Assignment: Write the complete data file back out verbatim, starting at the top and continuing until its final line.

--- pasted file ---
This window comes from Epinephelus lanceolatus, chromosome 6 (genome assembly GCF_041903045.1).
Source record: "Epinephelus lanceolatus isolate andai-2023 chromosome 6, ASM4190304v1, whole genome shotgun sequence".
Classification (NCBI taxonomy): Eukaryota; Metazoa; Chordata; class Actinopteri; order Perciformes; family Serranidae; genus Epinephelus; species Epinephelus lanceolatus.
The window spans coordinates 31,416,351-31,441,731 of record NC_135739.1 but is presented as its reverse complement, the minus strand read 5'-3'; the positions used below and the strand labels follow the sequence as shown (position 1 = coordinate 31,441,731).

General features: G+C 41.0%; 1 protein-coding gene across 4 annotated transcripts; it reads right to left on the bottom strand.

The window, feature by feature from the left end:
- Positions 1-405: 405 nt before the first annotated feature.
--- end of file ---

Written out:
This window comes from Epinephelus lanceolatus, chromosome 6 (genome assembly GCF_041903045.1).
Source record: "Epinephelus lanceolatus isolate andai-2023 chromosome 6, ASM4190304v1, whole genome shotgun sequence".
Classification (NCBI taxonomy): Eukaryota; Metazoa; Chordata; class Actinopteri; order Perciformes; family Serranidae; genus Epinephelus; species Epinephelus lanceolatus.
The window spans coordinates 31,416,351-31,441,731 of record NC_135739.1 but is presented as its reverse complement, the minus strand read 5'-3'; the positions used below and the strand labels follow the sequence as shown (position 1 = coordinate 31,441,731).

General features: G+C 41.0%; 1 protein-coding gene across 4 annotated transcripts; it reads right to left on the bottom strand.

The window, feature by feature from the left end:
- Positions 1-405: 405 nt before the first annotated feature.